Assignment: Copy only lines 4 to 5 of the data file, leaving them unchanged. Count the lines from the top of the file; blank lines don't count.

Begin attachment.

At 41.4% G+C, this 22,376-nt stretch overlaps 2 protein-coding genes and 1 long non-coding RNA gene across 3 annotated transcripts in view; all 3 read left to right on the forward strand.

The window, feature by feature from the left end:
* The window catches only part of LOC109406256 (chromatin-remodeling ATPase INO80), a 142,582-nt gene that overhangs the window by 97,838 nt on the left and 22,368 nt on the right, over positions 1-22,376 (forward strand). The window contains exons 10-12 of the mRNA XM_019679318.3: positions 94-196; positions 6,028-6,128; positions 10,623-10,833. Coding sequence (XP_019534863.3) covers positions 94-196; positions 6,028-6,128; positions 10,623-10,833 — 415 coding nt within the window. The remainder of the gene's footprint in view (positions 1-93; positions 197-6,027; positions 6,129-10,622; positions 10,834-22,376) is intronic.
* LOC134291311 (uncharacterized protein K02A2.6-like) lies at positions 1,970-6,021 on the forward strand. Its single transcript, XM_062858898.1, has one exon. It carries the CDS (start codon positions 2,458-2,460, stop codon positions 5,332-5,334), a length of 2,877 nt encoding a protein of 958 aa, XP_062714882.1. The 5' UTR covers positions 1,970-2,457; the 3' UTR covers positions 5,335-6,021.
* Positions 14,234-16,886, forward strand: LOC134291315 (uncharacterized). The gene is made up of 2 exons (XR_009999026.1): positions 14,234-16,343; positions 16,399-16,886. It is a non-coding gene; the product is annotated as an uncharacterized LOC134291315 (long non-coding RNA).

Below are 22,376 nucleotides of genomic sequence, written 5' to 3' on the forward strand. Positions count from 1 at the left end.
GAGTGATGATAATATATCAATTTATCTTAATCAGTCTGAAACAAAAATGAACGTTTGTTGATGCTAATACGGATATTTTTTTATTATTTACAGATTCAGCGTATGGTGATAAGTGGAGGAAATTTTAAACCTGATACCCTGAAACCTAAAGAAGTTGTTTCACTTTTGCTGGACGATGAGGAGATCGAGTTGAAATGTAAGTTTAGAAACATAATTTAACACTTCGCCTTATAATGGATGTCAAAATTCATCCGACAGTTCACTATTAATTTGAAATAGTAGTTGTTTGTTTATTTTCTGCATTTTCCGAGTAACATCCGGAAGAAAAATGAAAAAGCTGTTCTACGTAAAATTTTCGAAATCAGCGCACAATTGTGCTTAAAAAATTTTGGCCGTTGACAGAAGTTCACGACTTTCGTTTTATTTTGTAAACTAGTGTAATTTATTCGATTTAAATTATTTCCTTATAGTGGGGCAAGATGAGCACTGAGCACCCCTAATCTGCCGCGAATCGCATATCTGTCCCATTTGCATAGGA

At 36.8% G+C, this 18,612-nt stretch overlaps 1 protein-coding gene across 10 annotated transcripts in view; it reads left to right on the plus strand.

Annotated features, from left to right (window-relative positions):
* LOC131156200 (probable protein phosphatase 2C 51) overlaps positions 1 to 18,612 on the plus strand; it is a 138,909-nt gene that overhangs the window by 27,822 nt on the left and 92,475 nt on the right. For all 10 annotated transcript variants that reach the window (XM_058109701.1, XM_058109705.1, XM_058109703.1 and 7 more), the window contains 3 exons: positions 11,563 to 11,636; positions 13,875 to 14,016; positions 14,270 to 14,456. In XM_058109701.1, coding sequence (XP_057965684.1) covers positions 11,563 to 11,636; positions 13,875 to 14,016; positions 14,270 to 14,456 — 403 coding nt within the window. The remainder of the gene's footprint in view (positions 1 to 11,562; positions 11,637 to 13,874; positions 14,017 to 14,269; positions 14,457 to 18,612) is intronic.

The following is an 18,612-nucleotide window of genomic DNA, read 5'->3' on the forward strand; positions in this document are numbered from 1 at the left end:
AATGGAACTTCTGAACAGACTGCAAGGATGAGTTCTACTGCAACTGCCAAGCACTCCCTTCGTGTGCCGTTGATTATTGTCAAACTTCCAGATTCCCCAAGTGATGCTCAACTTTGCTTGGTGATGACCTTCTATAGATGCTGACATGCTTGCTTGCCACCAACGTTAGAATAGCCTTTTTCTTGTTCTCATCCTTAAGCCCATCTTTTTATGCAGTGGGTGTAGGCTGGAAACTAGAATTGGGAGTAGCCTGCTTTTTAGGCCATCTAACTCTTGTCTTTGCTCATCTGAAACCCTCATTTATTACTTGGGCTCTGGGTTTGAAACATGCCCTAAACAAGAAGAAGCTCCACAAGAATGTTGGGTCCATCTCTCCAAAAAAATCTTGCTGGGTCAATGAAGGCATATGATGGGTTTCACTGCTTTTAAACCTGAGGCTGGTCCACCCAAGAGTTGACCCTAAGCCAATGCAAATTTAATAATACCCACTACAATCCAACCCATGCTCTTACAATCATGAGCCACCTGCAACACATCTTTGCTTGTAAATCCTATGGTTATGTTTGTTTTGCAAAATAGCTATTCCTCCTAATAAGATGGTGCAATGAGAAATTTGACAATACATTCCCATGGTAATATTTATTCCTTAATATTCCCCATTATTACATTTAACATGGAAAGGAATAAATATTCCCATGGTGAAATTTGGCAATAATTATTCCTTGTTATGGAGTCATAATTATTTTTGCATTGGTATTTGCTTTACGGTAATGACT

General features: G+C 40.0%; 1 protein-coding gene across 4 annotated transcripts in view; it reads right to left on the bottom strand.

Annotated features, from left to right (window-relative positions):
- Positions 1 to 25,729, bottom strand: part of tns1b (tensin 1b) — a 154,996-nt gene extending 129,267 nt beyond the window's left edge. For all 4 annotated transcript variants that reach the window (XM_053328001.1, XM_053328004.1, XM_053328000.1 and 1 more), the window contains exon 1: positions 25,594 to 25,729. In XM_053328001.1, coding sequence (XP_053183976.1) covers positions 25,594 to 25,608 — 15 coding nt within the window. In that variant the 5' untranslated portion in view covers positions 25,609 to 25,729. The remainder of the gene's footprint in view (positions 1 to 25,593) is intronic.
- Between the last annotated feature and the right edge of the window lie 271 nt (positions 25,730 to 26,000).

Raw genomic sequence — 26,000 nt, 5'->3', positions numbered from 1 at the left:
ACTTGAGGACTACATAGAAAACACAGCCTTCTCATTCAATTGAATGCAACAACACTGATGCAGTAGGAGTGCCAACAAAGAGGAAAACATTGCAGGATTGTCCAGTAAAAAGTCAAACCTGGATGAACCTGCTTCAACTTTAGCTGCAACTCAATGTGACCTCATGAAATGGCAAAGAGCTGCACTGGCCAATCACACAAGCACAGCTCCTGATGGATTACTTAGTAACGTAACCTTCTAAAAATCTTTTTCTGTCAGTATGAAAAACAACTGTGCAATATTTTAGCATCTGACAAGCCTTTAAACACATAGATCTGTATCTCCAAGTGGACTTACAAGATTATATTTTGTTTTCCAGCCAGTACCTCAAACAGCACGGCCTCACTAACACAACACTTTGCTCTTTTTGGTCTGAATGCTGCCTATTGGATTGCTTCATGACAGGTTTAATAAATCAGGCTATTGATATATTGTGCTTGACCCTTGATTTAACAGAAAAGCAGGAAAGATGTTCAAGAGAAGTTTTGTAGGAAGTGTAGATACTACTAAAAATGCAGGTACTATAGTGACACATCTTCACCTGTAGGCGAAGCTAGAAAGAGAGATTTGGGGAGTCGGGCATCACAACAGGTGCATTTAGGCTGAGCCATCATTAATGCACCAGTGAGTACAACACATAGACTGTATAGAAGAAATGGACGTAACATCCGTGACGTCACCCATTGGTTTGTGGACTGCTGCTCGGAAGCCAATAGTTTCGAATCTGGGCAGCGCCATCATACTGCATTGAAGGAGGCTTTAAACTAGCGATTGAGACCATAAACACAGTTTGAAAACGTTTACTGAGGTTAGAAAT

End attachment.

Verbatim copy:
* LOC134291311 (uncharacterized protein K02A2.6-like) lies at positions 1,970-6,021 on the forward strand. Its single transcript, XM_062858898.1, has one exon. It carries the CDS (start codon positions 2,458-2,460, stop codon positions 5,332-5,334), a length of 2,877 nt encoding a protein of 958 aa, XP_062714882.1. The 5' UTR covers positions 1,970-2,457; the 3' UTR covers positions 5,335-6,021.
* Positions 14,234-16,886, forward strand: LOC134291315 (uncharacterized). The gene is made up of 2 exons (XR_009999026.1): positions 14,234-16,343; positions 16,399-16,886. It is a non-coding gene; the product is annotated as an uncharacterized LOC134291315 (long non-coding RNA).